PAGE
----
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  • Dr. Richard McIlmoyle BSc, DC, PgCPain

Dinosaurs, sunburns and CS???

Who gets excited by a sunburn???

The same guy who's first thought after having an unexpected seizure is "Cool!!! I'm going to get to see imaging of my brain!!!"

Being that I have the complexion handed down through my Scottish heritage, that can only be described as "fish belly white", I am generally judicious with my use of sunscreen and am aware of my minutes of sun exposure.


This past weekend however, I dropped the ball.


I was with my kids and being that I am responsible for their wellbeing AND they have inherited (at least one of them has) my lily-white skin, I was diligent with their sunscreen application. Yet, with the excitement of the gargantuan inflatable dinosaur we had purchased to float around the lake beckoning and the light breeze that had kicked up (this thing catches the wind like a spinnaker on a racing boat), alas, my own application was shoddy at best.

Now typically this would not be much of a problem as my aforementioned diligence with timing of sun exposure would kick in and I would slather on another appropriate volume of said sunscreen.

Here is where the story takes an expected turn for the pale protagonist. We had paddled the

behemoth out and around the point, approximately a mere 400-500 meters from the main beach to a wonderful spot to jump off the rocks into the refreshing embrace of the sun warmed lake. We were having the kind of fun that can only be had on one of those lazy summer days, when there are no hard timelines and there are no cares to be had, time seems to stand still. Time ticks away while Fathers and sons, Moms and daughters all jump into the lake until... Let's head back... Remember that breeze??


It was now a steady headwind.


Remember the gargantuan dinosaur that acts as a spinnaker???


I can't truly say how long that paddle back took me...splayed out on my belly performing a version of the breast stroke with my arms rhythmically pushing the water, head bowed, not willing to look up or to the side to witness how snail-like our progress was. Suffice it to say that the previously mentioned Mom and daughter who had the good sense to walk back to the main beach, were nearly asleep in the sun by the time we had run aground again. This little tale serves to explain how I ended up with my first sunburn...real sunburn... in probably a decade.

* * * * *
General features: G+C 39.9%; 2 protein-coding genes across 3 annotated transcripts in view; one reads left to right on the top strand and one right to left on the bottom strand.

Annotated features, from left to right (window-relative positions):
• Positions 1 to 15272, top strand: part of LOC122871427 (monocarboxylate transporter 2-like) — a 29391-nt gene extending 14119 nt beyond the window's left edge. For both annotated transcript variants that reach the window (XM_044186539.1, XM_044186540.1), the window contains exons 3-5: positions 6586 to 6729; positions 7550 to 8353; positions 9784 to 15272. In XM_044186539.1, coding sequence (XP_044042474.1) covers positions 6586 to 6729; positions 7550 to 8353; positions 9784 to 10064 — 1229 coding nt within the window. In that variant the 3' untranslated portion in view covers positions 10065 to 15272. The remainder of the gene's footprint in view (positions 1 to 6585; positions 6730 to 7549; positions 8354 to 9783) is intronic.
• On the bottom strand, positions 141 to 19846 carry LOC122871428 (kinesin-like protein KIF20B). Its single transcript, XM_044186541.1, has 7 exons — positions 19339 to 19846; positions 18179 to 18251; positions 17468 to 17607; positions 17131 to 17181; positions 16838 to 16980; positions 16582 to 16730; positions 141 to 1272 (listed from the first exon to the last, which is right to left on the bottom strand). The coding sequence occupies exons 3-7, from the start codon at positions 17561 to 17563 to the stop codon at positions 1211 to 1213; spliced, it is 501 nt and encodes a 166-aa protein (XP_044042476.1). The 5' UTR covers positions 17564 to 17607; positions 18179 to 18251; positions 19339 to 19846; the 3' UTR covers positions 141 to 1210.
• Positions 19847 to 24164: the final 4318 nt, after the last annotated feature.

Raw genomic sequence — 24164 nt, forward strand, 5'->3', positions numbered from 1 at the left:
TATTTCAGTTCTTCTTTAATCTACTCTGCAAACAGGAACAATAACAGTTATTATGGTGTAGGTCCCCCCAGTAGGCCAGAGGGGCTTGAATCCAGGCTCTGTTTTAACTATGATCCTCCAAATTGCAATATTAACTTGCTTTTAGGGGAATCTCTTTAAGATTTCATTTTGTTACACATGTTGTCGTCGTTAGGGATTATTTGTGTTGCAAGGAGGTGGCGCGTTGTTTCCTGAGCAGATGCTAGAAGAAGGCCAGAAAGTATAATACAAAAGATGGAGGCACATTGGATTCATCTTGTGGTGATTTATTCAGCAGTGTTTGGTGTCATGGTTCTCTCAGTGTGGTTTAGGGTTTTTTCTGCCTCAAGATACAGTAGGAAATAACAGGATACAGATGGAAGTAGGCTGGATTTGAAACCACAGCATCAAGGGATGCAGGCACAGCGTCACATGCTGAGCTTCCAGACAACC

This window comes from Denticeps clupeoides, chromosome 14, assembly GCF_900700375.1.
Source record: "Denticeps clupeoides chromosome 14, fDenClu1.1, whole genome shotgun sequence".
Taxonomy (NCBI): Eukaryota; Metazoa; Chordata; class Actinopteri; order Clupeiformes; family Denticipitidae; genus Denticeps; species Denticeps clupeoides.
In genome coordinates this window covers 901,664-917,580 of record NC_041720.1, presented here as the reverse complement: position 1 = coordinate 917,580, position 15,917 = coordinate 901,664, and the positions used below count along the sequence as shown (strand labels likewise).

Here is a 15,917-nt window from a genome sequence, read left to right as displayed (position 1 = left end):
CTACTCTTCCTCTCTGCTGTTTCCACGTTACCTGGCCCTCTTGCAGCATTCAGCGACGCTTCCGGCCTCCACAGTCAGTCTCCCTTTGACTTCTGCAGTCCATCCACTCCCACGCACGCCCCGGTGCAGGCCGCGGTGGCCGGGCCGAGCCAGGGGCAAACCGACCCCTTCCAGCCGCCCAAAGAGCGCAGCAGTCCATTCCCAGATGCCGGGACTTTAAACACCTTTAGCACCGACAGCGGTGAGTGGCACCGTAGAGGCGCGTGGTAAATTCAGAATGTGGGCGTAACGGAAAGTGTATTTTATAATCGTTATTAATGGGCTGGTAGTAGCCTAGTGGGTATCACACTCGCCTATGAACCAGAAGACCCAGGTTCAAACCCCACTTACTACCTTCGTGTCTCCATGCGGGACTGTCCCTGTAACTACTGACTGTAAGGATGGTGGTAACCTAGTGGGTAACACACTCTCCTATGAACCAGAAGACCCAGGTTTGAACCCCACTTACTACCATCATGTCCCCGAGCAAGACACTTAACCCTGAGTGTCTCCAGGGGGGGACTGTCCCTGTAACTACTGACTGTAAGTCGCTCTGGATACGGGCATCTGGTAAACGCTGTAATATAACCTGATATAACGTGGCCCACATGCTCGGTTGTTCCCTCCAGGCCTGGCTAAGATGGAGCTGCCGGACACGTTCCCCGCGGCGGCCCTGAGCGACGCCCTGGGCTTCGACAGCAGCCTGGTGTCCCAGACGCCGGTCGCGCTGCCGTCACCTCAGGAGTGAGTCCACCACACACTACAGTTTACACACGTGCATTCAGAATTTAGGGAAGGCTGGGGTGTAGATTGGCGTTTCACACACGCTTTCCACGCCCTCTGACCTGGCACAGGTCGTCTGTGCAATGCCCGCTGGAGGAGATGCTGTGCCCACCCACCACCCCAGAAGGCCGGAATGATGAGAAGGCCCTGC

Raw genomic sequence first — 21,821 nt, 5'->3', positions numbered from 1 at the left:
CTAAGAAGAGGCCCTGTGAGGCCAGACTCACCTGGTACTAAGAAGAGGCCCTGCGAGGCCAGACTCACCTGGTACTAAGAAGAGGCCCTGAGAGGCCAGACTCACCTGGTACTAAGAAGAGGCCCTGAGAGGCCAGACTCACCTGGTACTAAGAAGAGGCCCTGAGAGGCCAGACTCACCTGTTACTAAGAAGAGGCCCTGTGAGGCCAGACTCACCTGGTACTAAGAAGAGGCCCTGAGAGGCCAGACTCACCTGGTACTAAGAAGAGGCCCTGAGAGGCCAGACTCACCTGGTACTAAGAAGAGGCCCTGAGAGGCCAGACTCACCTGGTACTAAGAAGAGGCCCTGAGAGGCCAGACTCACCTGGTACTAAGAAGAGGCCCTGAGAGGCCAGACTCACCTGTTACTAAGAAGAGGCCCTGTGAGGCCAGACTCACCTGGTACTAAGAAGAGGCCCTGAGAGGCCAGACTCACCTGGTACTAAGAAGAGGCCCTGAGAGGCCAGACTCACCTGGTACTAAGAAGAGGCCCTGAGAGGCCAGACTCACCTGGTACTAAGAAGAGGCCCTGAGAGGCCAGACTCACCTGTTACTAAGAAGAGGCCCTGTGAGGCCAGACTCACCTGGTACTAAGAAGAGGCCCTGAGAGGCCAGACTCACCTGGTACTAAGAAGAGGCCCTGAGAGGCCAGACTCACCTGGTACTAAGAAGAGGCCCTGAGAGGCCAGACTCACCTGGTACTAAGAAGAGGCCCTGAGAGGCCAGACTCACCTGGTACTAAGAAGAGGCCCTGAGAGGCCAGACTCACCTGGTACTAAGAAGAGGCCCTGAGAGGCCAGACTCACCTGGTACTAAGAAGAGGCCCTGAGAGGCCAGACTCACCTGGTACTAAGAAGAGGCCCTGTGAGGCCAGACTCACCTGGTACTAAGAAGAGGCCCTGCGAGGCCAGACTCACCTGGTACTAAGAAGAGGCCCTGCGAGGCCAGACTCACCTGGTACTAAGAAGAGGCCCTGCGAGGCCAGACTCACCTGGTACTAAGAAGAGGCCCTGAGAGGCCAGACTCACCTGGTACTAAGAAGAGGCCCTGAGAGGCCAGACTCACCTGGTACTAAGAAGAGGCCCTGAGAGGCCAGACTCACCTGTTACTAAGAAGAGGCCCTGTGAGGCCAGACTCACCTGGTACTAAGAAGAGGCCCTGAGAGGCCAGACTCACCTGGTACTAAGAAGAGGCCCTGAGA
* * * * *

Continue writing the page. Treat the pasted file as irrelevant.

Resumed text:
And, this is where the pain science geek in me emerges.









I know exactly what is happening...I have some peripheral sensitization due to the sun damage, but it is leading to some effects of central sensitization. So cool how the experience is when there is an overlay of understanding, and of course, this is my unique experience.

1. There was an intensity to the experience that was on the painful spectrum, but it was more like curiously intense stimulus than I remember with previous sunburns. I believe my understanding helped make the whole experience less distressing and therefore a less "painful" experience


2. DYNAMIC MECHANICAL ALLODYNIA!!!(1) I could have pressure applied to my back with absolutely no discomfort, zero, zilch!!! But if my shirt brushed across the skin, it was wildly intense, AND there was AFTER EFFECT... (pain lingered)(1). These are hallmarks of central sensitization which are so fascinating to experience when you know what is happening. (Again remember, I was the guy excited to get brain imaging because of a seizure)

3. I also had THERMAL ALLODYNIA which is a peripheral sensitization effect, not due to the spinal cord based phenomenon (CS). Step into that shower that feels almost cool on my hand and it feels like I am scalding my back with boiling water. I have been playing around with all of these interesting effects over the days while my sunburn heals and I am grateful for having had the experience. It is a reminder however, to maintain my diligence on sunscreen application, wind direction and "actual size of product" on packaging.


chilling on the beach with a dinosaur

1. Woolf, C. J. (2007). Central Sensitization. Anesthesiology, 106(4), 864–867. https://doi.org/10.1097/01.anes.0000264769.87038.55


https://www.ncbi.nlm.nih.gov/pmc/articles/PMC2750819/


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